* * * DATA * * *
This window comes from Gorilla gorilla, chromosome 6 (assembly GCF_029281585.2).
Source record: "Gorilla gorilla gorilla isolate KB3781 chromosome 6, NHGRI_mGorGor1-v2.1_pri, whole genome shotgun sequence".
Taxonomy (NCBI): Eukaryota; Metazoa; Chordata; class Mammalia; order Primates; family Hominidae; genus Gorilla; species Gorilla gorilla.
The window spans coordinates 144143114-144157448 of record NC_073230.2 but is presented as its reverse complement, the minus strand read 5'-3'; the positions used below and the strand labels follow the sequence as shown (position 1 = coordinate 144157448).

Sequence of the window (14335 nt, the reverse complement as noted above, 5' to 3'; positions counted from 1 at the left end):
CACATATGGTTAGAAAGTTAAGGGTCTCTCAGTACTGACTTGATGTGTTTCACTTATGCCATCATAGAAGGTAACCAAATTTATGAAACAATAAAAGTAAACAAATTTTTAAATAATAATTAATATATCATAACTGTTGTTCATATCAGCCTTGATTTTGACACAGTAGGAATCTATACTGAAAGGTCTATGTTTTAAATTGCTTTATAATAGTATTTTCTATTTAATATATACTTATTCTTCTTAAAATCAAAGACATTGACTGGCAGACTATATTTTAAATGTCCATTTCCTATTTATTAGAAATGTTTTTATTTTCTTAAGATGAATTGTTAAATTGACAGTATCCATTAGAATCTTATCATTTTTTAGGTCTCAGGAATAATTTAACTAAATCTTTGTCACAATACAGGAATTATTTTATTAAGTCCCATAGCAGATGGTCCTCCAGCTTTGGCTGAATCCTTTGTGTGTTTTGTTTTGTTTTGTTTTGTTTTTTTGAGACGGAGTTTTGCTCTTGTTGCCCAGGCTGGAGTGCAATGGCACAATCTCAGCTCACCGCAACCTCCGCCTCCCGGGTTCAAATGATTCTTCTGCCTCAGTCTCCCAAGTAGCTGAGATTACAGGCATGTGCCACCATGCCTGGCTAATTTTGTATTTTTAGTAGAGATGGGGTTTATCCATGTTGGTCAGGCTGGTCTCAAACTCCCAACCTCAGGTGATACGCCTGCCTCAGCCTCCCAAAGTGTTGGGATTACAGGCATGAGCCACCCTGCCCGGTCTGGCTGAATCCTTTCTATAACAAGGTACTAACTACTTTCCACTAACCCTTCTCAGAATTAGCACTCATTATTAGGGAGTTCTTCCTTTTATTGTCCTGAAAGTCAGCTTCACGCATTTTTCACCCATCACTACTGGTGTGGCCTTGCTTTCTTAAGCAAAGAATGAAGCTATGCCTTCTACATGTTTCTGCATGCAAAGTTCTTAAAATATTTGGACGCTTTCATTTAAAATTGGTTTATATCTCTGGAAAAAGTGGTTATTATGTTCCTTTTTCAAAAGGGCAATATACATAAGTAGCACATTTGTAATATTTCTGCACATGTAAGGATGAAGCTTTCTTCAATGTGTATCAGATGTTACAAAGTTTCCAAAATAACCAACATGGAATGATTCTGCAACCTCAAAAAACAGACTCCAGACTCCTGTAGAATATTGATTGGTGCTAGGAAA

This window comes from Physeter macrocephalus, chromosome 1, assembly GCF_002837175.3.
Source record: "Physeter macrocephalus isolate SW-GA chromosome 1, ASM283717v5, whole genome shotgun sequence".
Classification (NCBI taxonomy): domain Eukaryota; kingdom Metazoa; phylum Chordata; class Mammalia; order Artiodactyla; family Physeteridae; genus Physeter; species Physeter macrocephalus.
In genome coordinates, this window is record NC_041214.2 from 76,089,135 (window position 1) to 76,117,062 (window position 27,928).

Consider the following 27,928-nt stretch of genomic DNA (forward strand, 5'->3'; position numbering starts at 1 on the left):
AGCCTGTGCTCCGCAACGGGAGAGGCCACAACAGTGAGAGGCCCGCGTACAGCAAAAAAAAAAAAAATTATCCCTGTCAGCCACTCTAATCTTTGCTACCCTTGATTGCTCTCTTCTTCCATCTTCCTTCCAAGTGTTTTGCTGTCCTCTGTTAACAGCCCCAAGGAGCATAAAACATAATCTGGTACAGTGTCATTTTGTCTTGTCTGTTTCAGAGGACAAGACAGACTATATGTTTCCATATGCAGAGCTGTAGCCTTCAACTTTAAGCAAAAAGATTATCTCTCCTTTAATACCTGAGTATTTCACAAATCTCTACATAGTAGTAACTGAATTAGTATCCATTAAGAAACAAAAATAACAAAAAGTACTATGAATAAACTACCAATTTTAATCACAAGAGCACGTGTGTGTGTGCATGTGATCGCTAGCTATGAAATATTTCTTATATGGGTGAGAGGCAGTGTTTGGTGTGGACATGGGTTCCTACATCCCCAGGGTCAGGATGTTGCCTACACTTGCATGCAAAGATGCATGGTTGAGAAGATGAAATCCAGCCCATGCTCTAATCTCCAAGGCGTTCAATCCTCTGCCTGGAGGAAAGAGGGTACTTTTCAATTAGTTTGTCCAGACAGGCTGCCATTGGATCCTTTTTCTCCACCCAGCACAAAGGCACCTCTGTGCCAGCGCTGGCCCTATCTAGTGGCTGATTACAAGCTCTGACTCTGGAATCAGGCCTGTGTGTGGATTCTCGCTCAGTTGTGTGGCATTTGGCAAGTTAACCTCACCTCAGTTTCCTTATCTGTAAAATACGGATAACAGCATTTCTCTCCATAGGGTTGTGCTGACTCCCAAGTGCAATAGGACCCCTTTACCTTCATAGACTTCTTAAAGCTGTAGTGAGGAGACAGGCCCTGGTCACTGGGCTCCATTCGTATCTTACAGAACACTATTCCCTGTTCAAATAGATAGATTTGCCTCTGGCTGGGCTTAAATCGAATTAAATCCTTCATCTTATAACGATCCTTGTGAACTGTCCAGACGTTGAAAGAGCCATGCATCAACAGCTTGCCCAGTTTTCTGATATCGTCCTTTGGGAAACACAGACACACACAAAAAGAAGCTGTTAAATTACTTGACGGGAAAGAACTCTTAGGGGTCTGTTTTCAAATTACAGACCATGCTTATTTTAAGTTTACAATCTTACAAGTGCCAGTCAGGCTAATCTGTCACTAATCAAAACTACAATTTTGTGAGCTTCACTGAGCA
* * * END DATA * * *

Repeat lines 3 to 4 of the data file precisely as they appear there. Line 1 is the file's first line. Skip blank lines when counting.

Taxonomy (NCBI): Eukaryota; Metazoa; Chordata; class Mammalia; order Primates; family Hominidae; genus Gorilla; species Gorilla gorilla.
The window spans coordinates 144143114-144157448 of record NC_073230.2 but is presented as its reverse complement, the minus strand read 5'-3'; the positions used below and the strand labels follow the sequence as shown (position 1 = coordinate 144157448).